On Protesting: When is a Crime not a Crime?

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Police watch as young African Americans are taken from the Natchez City Auditorium in October 1965. AP photo. Used with permission. Photo from The Parchman Ordeal: 1965 Natchez Civil Rights Injustice, by authors G. Mark LaFrancis, Robert Morgan, and Darrell White.

Reader, you know us. There’s nothing we love more on Crime Capsule than the story of a good solid crime. Not because we condone them, but because we’re fascinated by them: public officials turned frightfully corrupt. Heists worthy of Bonnie and Clyde. Bizarre murders, bootlegging (of course), and maybe best of all, the unsolved cases that continue to tickle our brain cells, always begging just one more question.  

According to legal codes, crimes such as these tend to be cut-and-dried: somebody did something terrible to someone else (or something else), and after working out the details, all that remains is to bring them to justice. But as we’ve followed recent events following the death of George Floyd (and Breonna Taylor, and so many others), the protests that have swept the nation have brought with them not just sweeping calls for reform to our justice system but deep-seated interrogations of what justice even is.

It’s a question worth asking. Protest in its criminalized form becomes known as civil disobedience, yet built into the very nature of civil disobedience is a paradox aimed at the heart of the legal system. In a country ruled by laws, not by tyrants, how do we account for times when the populace rejects the law as it stands in order to challenge, reform, or even abolish that law? What does it look like when a citizen willingly jailed for civil disobedience rejects the authority of the court that holds and tries them?

In other words, can they be called a criminal?

From the very beginnings of our country, protest has been a part of who we are. It’s no exaggeration to say that it’s written into the First Amendment to our Constitution. Yet even before the Constitution was even imagined, the Boston Tea Party had become one of the first organized protests in our history, taught now to every schoolchild in America. That protest could not have been more successful: it ultimately led to open rebellion and to the founding of our nation. Subsequent events that have reshaped the American political landscape—the abolitionist movement, the suffrage movement, different anti-war movements, and of course, the civil rights movement—have all used protest to powerful ways. It’s in our DNA.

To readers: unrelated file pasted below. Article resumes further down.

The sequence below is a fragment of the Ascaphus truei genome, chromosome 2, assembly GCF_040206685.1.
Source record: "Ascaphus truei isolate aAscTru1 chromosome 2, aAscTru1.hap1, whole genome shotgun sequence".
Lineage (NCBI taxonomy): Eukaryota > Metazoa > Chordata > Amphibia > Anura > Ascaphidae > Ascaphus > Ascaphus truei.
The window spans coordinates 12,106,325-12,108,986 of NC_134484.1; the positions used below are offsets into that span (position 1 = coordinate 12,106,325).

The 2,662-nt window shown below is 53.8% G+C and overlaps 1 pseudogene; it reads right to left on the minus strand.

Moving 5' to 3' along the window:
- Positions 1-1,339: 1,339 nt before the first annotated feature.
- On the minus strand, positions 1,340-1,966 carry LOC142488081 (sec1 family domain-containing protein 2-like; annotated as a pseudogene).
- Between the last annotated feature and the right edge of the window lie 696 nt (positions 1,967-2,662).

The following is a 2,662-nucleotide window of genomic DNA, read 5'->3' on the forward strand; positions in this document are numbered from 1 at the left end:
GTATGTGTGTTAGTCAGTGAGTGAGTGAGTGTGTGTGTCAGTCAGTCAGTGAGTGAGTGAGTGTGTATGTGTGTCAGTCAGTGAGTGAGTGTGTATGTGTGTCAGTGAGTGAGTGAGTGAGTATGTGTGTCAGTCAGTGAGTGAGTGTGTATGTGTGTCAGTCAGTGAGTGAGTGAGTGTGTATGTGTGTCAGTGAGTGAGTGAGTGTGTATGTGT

Indeed, for many who are branded as criminals as a result of civil disobedience, the brand becomes a badge of honor, a battle scar from a greater struggle. In recent months we’ve looked at those who survived unjust imprisonment in Mississippi and Alabama, but beyond our shores, places such as Robben Island in South Africa now honor prisoners sentenced for daring to challenge the ruling regime: here, political prisoners shared knowledge in what was known as “Robben Island University,” where the unofficial motto was “Each One, Teach One.” Nobility, dignity, solidarity: attributes of hardened criminals? We think not.

Related: History of Protest in D.C. (via Yesterday’s America)

Are all crimes subject to such negotiation or reinterpretation? Of course not. Arson is still arson, and kidnapping is still kidnapping, and our legal definitions of acts such as these remain foundational to our society. But civil disobedience stands apart: in its effort to reshape society (rather than, say, just make off with the hooch), it challenges the known boundaries of our typical definitions of crime, and forces a reckoning not with the act itself—most often marching, carrying signs, and exercising our Constitutional right to assembly—but with the law that defines the act as criminal. Perhaps most important to remember is that such a challenge is uniquely democratic: protest is enabled by democracy in ways that monarchy, despotism, or totalitarianism hardly ever allow. Civil disobedience says: we—we as a people—are better than this.

All this is to say: if you’re heading out to any protests in the coming days or weeks, regardless of where you spend the night thereafter, we here at Crime Capsule urge you to (1) stay safe, (2) know your rights, (3) take care of others while on the march, and (4) exercise your best judgment always. Our country isn’t perfect—indeed, as Americans labor towards a more perfect union, America’s best description remains as a work-in-progress. Hearts can change, and laws can too.

But bootlegging? Bootlegging is forever.

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